"Most explain that they have exhausted all other options and sound a bit sheepish -- even apologetic -- for inquiring about this kind of work," Durst said.

Jeremy Redleaf has also seen many an eager survival job seeker since founding the site earlier this year.

"We've definitely made some strides in lifting the odd job stigma," said Redleaf, whose site features a cornucopia of original listings and feeds from Craigslist. "I think a lot of people have had to consider things they would have never considered before."

But the ability to pay one's bills is not the only silver lining in cleaning someone's bathroom or pressure washing their sidewalk.

"You never know who you're going to meet on an odd job," Redleaf said. "You could go babysit for someone who happens to a run a company that you want to work for."

We're All in the 'Same Leaky Boat'

The fact that everyone and their grandmother has had to make lemons into lemon meringue pie this past year also has done wonders to help lift the survival job stigma.

"I know there are many people out there struggling with the pride issue," said Lara Vander Ploeg, a life coach in Chicago who took a job at a chi-chi pet boutique when her ex-husband was laid off at the start of the year and she was faced with losing child support.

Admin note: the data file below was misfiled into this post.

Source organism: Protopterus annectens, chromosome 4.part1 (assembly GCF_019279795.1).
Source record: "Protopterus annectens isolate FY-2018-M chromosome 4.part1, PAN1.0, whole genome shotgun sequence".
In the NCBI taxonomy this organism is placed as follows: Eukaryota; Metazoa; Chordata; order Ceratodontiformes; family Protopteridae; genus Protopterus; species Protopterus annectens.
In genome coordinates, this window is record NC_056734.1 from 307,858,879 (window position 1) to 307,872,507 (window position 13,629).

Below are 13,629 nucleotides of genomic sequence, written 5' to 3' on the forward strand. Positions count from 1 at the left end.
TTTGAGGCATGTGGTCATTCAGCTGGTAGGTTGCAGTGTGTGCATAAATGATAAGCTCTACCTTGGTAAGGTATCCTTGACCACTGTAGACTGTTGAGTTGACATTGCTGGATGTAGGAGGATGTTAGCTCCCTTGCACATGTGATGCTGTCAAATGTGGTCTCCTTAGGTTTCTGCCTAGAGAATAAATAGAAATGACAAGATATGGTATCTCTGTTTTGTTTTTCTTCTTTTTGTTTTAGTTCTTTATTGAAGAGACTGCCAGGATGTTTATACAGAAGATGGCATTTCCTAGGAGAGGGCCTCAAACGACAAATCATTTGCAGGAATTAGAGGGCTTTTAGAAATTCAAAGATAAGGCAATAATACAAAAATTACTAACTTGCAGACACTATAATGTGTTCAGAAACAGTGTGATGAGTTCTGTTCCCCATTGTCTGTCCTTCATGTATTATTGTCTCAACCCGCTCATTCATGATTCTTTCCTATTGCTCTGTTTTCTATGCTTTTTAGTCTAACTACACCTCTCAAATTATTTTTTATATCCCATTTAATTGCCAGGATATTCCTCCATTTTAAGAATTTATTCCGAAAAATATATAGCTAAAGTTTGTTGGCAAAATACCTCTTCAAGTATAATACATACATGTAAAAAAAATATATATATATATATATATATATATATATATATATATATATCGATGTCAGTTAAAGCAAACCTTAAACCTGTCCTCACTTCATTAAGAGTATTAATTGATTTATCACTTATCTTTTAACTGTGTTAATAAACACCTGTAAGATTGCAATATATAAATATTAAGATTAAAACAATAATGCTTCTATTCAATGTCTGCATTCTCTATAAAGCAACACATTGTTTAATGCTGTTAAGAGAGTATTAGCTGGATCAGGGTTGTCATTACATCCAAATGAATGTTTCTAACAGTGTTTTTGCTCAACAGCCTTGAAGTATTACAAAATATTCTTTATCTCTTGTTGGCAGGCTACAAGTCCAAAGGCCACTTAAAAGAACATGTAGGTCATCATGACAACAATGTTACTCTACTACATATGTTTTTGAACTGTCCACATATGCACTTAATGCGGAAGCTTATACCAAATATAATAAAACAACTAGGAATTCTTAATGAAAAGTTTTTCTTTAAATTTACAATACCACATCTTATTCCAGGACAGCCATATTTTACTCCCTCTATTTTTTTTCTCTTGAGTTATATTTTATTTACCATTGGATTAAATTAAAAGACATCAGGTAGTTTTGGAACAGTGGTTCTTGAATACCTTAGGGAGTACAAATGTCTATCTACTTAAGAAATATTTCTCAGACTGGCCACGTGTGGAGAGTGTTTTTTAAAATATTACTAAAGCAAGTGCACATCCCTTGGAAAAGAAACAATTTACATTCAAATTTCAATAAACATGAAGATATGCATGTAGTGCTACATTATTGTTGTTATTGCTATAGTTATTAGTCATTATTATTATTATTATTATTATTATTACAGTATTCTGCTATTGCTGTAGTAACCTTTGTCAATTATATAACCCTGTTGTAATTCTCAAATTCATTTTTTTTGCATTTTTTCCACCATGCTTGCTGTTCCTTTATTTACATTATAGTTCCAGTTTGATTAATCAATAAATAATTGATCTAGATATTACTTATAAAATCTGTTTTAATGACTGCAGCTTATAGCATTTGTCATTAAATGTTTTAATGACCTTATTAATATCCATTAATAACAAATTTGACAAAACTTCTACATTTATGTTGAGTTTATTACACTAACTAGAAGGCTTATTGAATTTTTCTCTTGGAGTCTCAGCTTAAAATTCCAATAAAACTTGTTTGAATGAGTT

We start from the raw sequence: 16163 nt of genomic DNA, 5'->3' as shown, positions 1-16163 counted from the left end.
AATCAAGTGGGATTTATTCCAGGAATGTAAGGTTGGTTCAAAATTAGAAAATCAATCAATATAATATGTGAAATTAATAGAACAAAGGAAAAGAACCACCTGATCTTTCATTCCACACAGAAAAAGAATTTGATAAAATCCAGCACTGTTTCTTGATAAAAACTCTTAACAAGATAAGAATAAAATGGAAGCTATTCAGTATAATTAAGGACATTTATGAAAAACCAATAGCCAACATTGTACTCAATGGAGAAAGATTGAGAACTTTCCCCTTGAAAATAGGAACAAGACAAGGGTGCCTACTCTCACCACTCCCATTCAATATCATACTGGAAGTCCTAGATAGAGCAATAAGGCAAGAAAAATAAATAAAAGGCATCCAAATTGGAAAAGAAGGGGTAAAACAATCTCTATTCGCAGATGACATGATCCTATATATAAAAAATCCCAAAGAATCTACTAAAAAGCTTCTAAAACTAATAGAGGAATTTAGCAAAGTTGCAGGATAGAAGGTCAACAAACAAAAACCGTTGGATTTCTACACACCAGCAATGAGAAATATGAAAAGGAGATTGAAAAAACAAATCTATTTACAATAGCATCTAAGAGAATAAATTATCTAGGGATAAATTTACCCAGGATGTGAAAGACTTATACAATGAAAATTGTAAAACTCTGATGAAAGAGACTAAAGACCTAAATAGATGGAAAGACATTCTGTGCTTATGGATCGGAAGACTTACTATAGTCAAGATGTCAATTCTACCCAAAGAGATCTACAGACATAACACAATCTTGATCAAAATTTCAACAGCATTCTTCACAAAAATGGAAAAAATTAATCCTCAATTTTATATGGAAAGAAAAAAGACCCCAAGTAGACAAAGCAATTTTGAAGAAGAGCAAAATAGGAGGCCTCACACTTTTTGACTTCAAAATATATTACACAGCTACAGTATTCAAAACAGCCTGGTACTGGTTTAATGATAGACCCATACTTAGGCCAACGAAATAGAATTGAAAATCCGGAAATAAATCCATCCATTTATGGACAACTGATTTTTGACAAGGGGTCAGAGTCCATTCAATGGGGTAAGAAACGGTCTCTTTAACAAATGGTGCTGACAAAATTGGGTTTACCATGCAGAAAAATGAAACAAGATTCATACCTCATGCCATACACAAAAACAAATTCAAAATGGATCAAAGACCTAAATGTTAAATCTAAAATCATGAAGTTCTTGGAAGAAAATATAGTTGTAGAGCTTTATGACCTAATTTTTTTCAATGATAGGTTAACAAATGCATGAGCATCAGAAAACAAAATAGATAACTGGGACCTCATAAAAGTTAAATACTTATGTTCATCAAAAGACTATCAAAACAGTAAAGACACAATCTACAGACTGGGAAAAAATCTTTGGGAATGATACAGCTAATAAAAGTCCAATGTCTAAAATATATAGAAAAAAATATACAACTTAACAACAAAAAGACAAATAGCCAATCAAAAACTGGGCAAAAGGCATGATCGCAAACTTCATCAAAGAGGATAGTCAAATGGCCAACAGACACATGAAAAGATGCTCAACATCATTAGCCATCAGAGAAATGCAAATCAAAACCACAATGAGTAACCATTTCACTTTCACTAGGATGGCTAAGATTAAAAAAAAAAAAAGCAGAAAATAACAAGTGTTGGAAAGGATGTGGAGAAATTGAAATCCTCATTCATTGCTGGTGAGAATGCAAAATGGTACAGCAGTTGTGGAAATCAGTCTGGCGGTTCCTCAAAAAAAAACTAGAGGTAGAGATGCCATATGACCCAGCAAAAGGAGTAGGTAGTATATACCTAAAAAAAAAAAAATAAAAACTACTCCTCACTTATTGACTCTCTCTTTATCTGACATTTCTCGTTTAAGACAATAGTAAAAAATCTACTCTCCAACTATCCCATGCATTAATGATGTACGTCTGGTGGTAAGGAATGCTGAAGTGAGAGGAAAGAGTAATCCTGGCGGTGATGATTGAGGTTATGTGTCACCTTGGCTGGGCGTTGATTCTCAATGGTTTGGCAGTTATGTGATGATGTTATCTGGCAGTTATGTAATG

"I would be lying if I said it doesn't cross my mind what people are saying," offered Vander Ploeg, who's bumped into coaching colleagues during her shifts at the store. But, she added, "The alternative is more frightening to me. I would rather hawk dog food than lose my house and put us through that kind of stress."

Besides, she said, "So many people are in the same leaky boat. If there was ever a time to get out of debt or make ends meet by working those extra jobs, it's now."

'I May Have Missed My Calling'

For some, a job taken out of necessity turns into a career revelation.

Such was the case for Jonas Bull of Jackson, Miss., who grudgingly accepted a full-time sales position this fall after getting laid off from his job as an IT administrator.

"The impression that I had of sales was that it was a very money-driven, used-car, greed-oriented occupation," said Bull, whose new job came with a significant pay cut.

"But I've found that sales is a relationship-oriented occupation, and that's resonated with me very well. I may have missed my calling."

As for Telmanowski, the fearless poop scooper, he's as happy as a dog who stole a drumstick off the Thanksgiving dinner table.

"At the end of the day, I am content," he said. "There's certainly a lot less stress doing this. It's better than sitting in a chair and taking a loss of a reduced pension because I retired too early."

This work is the opinion of the columnist and in no way reflects the opinion of ABC News.

Michelle Goodman is a freelance journalist and former cubicle dweller. She is the author of "My So-Called Freelance Life: How to Survive and Thrive as a Creative Professional for Hire" and "The Anti 9-to-5 Guide: Practical Career Advice for Women Who Think Outside the Cube". For more information, see